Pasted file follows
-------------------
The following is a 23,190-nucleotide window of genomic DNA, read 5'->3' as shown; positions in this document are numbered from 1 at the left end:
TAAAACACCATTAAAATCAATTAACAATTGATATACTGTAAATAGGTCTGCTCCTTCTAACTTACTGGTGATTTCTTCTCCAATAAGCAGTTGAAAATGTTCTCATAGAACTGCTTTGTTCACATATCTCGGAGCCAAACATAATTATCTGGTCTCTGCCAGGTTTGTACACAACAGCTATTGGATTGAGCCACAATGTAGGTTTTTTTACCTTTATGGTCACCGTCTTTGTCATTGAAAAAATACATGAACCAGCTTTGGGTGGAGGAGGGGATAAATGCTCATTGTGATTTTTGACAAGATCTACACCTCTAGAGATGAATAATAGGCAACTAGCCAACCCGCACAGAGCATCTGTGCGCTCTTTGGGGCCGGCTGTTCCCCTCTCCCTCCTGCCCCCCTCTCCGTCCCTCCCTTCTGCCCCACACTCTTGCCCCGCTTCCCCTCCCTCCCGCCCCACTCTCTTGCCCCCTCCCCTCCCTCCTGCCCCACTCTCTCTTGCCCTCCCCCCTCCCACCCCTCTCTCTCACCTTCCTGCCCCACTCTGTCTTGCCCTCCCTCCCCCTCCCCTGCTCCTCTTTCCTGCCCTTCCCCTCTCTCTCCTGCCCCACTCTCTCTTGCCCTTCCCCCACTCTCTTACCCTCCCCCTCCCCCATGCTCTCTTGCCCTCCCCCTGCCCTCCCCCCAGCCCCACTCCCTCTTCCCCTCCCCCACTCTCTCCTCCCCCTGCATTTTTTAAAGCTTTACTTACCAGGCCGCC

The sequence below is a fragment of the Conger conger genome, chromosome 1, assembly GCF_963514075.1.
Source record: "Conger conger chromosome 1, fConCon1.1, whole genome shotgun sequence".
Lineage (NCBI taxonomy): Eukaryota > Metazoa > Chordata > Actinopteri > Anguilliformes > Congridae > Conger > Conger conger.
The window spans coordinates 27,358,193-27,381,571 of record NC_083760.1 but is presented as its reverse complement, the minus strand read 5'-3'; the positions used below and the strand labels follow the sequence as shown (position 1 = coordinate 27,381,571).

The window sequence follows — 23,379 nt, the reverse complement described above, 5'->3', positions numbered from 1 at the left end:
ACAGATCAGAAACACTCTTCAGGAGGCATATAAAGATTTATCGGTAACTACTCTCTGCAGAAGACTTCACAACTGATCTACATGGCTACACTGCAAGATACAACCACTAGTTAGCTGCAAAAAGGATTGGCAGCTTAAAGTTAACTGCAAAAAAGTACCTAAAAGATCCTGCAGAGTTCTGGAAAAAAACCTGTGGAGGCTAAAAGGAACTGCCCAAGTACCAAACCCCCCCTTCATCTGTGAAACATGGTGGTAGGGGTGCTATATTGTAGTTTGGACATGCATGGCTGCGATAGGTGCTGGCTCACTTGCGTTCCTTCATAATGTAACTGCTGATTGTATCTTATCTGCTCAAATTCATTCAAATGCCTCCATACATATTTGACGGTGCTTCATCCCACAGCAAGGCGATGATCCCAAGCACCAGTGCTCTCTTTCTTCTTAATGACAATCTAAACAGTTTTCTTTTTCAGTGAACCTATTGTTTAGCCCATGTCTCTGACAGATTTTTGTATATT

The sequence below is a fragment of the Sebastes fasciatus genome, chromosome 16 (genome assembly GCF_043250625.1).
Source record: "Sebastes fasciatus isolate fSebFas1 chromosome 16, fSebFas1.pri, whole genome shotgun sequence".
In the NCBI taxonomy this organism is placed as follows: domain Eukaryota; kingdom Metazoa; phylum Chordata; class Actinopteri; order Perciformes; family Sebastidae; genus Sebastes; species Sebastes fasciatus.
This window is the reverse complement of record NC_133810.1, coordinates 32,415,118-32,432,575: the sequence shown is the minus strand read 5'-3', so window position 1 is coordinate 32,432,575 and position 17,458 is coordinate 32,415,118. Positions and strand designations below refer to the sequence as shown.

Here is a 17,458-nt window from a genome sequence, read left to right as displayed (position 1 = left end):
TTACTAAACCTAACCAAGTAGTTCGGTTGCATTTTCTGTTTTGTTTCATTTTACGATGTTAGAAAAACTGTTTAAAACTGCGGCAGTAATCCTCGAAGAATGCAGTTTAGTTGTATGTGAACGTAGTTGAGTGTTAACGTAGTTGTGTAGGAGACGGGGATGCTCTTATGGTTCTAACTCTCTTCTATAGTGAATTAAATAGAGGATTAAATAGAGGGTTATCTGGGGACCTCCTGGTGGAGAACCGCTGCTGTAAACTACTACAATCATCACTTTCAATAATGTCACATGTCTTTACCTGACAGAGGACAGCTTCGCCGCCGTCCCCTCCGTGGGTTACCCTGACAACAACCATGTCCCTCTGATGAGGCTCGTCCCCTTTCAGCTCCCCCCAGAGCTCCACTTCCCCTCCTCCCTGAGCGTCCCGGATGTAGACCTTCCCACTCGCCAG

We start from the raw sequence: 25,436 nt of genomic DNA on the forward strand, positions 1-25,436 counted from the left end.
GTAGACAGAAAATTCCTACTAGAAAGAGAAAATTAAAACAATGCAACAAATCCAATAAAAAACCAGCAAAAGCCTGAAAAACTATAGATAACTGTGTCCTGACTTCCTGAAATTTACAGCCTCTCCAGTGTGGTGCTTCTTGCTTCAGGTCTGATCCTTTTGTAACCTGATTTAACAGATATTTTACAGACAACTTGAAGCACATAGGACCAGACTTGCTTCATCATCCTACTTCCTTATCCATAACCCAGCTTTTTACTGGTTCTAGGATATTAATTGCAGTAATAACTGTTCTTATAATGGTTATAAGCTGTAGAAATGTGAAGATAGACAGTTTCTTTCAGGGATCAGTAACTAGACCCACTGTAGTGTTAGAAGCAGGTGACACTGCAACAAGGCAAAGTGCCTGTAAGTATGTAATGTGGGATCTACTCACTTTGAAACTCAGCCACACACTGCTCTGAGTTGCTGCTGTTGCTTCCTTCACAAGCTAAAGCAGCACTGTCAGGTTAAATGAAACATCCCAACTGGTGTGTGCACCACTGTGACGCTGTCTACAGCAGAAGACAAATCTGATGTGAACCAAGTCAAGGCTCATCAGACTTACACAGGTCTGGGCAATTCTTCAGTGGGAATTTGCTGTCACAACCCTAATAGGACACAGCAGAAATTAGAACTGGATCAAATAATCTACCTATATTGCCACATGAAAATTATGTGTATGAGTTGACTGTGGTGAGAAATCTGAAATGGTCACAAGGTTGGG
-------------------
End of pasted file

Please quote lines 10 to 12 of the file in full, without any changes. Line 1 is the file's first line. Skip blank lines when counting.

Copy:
Source record: "Sebastes fasciatus isolate fSebFas1 chromosome 16, fSebFas1.pri, whole genome shotgun sequence".
In the NCBI taxonomy this organism is placed as follows: domain Eukaryota; kingdom Metazoa; phylum Chordata; class Actinopteri; order Perciformes; family Sebastidae; genus Sebastes; species Sebastes fasciatus.
This window is the reverse complement of record NC_133810.1, coordinates 32,415,118-32,432,575: the sequence shown is the minus strand read 5'-3', so window position 1 is coordinate 32,432,575 and position 17,458 is coordinate 32,415,118. Positions and strand designations below refer to the sequence as shown.